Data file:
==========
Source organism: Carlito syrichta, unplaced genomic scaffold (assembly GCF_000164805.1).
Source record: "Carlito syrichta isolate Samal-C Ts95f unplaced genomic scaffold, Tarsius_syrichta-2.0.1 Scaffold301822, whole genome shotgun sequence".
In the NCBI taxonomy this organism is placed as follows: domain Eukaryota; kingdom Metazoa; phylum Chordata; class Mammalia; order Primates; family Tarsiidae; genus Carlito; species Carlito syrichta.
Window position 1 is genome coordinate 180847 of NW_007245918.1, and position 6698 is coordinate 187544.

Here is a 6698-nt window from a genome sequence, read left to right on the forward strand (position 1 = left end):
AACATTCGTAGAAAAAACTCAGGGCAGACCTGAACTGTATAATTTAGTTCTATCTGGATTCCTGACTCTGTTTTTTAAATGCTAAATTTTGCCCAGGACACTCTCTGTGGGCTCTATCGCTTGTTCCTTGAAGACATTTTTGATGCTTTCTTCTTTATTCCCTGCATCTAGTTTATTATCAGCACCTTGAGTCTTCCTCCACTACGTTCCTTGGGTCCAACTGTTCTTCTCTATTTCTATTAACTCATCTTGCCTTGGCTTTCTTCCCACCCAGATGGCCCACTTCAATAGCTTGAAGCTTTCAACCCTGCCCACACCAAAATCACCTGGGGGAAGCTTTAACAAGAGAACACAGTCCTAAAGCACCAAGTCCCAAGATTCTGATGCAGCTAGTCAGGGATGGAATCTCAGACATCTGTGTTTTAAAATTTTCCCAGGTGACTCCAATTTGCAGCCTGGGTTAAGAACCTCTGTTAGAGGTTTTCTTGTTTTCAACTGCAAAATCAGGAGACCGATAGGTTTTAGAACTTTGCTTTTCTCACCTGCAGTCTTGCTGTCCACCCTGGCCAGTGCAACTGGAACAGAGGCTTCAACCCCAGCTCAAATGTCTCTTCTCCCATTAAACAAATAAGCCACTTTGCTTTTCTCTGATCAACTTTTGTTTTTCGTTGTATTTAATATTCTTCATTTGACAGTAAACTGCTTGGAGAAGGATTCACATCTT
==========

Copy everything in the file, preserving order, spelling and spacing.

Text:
Source organism: Carlito syrichta, unplaced genomic scaffold (assembly GCF_000164805.1).
Source record: "Carlito syrichta isolate Samal-C Ts95f unplaced genomic scaffold, Tarsius_syrichta-2.0.1 Scaffold301822, whole genome shotgun sequence".
In the NCBI taxonomy this organism is placed as follows: domain Eukaryota; kingdom Metazoa; phylum Chordata; class Mammalia; order Primates; family Tarsiidae; genus Carlito; species Carlito syrichta.
Window position 1 is genome coordinate 180847 of NW_007245918.1, and position 6698 is coordinate 187544.

Here is a 6698-nt window from a genome sequence, read left to right on the forward strand (position 1 = left end):
AACATTCGTAGAAAAAACTCAGGGCAGACCTGAACTGTATAATTTAGTTCTATCTGGATTCCTGACTCTGTTTTTTAAATGCTAAATTTTGCCCAGGACACTCTCTGTGGGCTCTATCGCTTGTTCCTTGAAGACATTTTTGATGCTTTCTTCTTTATTCCCTGCATCTAGTTTATTATCAGCACCTTGAGTCTTCCTCCACTACGTTCCTTGGGTCCAACTGTTCTTCTCTATTTCTATTAACTCATCTTGCCTTGGCTTTCTTCCCACCCAGATGGCCCACTTCAATAGCTTGAAGCTTTCAACCCTGCCCACACCAAAATCACCTGGGGGAAGCTTTAACAAGAGAACACAGTCCTAAAGCACCAAGTCCCAAGATTCTGATGCAGCTAGTCAGGGATGGAATCTCAGACATCTGTGTTTTAAAATTTTCCCAGGTGACTCCAATTTGCAGCCTGGGTTAAGAACCTCTGTTAGAGGTTTTCTTGTTTTCAACTGCAAAATCAGGAGACCGATAGGTTTTAGAACTTTGCTTTTCTCACCTGCAGTCTTGCTGTCCACCCTGGCCAGTGCAACTGGAACAGAGGCTTCAACCCCAGCTCAAATGTCTCTTCTCCCATTAAACAAATAAGCCACTTTGCTTTTCTCTGATCAACTTTTGTTTTTCGTTGTATTTAATATTCTTCATTTGACAGTAAACTGCTTGGAGAAGGATTCACATCTT